National group supports work of Asian Honeybee Coordination Group


19 July 2011

In January 2011, the Asian Honey Bee National Management Group (AHB NMG) formed the view that eradication of the Asian honeybee was no longer technically feasible.

This decision followed majority advice from the Consultative Committee on Emergency Plant Pests (the Consultative Committee) on the difficulty of locating nests and destroying them due to the bees’ rapid breeding rate, tendency to frequently swarm and relocate, to travel long distances (particularly with assisted movement on vehicles and trains), and the limitations of current surveillance methods and terrain access. A minority view was that more information was needed to assess whether Asian honeybees was eradicable or not.

This decision did not mean that activities against the bee would cease.

An Asian Honeybee Coordination Group, comprising government and industry representatives, has been working to identify the best way forward to control the Asian honey bee and minimise its impact.

On 31 March 2011, the Senate Rural Affairs and Transport Reference Committee requested that the Consultative Committee reconvene to reconsider its technical advice.

The Consultative Committee met on 7 April and 15 April but again failed to reach consensus on whether the Asian honeybee could be eradicated from Queensland.

The AHB NMG met on 12 May 2011 to consider the outcomes of the Consultative Committee’s deliberations. The NMG determined by majority vote that there was no change on the substantial issue of eradicability, but were unanimous in their support for the work of the Coordination Group in relation to containment and ongoing management of the bees.

On 20 May 2011, the Australian Government committed a further $2 million to support a national pilot program aimed at creating an ongoing solution to the management of Asian honeybees.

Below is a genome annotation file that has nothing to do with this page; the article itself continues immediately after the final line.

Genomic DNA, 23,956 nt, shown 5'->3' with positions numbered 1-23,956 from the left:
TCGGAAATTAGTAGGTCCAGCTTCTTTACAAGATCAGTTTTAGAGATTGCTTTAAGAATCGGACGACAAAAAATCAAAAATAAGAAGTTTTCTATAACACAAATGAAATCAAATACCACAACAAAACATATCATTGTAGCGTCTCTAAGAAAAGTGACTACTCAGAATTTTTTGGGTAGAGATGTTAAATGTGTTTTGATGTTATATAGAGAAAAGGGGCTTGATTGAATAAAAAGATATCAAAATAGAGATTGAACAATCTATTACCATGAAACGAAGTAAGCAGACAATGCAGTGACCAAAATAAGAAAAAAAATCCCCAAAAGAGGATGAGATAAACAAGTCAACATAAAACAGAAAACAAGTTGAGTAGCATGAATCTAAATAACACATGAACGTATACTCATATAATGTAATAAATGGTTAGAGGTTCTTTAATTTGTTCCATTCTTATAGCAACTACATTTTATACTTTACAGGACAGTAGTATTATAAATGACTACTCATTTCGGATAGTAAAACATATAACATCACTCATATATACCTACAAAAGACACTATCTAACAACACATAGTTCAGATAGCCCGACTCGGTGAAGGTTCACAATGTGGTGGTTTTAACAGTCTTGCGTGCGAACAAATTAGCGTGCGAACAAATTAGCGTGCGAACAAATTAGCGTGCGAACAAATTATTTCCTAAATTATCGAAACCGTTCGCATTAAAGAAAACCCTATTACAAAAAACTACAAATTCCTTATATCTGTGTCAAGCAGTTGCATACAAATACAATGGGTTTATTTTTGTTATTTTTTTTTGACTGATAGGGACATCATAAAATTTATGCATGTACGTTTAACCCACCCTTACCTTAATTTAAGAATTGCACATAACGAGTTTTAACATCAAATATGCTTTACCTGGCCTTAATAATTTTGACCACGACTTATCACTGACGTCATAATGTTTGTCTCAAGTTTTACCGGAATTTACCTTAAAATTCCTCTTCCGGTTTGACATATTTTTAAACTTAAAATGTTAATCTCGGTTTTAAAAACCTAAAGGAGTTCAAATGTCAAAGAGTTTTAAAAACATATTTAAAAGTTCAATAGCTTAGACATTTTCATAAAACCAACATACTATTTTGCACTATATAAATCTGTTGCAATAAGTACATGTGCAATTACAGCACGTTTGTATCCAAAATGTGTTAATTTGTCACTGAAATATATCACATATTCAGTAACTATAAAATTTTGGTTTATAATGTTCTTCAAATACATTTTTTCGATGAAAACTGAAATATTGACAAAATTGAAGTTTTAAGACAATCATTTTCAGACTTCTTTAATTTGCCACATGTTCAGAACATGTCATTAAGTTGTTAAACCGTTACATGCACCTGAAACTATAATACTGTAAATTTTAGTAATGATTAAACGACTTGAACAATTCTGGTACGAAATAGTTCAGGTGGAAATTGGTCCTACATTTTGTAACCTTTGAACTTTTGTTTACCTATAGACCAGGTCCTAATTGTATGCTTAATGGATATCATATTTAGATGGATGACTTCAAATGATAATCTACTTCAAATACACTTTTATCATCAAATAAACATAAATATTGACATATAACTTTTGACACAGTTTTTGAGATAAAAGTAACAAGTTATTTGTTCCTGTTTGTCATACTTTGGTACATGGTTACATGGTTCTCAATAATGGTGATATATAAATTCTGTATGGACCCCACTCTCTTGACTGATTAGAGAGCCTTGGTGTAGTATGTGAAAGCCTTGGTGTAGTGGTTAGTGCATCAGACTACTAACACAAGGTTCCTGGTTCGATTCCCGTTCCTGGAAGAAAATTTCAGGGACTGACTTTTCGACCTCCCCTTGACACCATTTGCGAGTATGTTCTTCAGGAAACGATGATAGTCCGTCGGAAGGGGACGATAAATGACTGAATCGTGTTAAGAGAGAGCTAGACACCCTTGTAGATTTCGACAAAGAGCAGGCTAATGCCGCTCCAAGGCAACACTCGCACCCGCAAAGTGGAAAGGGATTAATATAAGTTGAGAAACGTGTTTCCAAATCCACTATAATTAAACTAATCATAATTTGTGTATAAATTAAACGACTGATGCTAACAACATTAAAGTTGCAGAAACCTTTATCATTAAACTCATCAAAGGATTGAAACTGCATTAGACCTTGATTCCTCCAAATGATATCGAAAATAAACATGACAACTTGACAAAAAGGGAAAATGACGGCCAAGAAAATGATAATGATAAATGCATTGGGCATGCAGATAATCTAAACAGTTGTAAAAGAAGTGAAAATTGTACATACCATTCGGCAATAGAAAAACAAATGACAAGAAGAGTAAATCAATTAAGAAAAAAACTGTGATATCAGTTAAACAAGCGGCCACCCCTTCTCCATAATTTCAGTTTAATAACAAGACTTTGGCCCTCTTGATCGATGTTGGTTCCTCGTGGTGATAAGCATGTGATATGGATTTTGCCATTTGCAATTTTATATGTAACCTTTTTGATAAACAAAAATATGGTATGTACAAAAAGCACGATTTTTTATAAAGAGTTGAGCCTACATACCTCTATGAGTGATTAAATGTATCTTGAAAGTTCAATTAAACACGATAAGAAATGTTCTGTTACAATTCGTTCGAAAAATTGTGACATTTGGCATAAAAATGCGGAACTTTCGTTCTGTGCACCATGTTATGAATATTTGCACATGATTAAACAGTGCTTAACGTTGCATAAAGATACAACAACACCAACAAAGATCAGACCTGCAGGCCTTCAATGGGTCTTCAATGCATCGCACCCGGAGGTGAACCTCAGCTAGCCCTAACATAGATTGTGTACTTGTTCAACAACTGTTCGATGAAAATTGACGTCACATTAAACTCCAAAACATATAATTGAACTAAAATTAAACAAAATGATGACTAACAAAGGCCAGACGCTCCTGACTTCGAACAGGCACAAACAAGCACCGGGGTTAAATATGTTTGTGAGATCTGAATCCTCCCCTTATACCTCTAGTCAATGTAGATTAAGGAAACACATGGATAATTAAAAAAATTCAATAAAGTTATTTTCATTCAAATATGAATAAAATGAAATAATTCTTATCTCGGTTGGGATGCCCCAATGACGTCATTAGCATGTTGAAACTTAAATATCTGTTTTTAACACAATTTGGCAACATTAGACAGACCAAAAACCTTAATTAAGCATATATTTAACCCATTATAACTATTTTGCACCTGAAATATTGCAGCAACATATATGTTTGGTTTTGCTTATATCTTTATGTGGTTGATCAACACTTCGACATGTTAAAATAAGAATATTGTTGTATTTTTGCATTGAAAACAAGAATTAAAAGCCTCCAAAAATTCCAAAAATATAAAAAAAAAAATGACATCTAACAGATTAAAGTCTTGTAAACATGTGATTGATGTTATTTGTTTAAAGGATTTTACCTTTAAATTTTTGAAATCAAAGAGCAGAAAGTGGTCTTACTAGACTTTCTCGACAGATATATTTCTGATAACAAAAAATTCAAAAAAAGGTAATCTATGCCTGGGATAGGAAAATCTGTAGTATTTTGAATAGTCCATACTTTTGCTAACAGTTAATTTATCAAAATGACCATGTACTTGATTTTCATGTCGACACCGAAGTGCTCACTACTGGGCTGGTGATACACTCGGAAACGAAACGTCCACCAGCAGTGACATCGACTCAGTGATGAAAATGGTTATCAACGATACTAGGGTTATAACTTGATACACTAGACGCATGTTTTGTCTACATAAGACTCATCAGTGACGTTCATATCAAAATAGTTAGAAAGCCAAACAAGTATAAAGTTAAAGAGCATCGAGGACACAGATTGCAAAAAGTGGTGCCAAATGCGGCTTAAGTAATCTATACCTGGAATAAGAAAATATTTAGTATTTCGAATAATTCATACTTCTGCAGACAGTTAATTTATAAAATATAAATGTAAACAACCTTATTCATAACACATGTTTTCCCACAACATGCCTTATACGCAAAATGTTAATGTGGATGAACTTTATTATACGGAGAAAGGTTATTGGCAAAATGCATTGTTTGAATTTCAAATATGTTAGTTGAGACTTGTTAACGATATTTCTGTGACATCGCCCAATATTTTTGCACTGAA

The AHB Coordination Group is currently considering a draft containment program which sets out activities over two years to assist affected industries, the community and local government to manage the bees. The program also includes a range of communication and community engagement activities to ensure the public and industries are well informed about the bees and how best to deal with them. Governments will continue to provide information to the public through websites and hotline numbers.

The AHB NMG comprises the chief executive officers of the national and state/territory departments of agriculture and primary industries across Australia, representatives of Australian Honey Bee Industry Council (AHBIC), Plant Health Australia (PHA), and is chaired by the Commonwealth.

The Consultative Committee comprises Commonwealth and state/territory plant health managers, and industry representatives.

The AHB Coordination Group includes senior representatives of Commonwealth and state/territory agencies, including the Commonwealth Scientific and Industrial Research Organisation (CSIRO), PHA, AHBIC and a number of pollination-reliant industries.

Further advice on Asian honeybees can be found on the Outbreak website and on Biose​curity Queensland's website.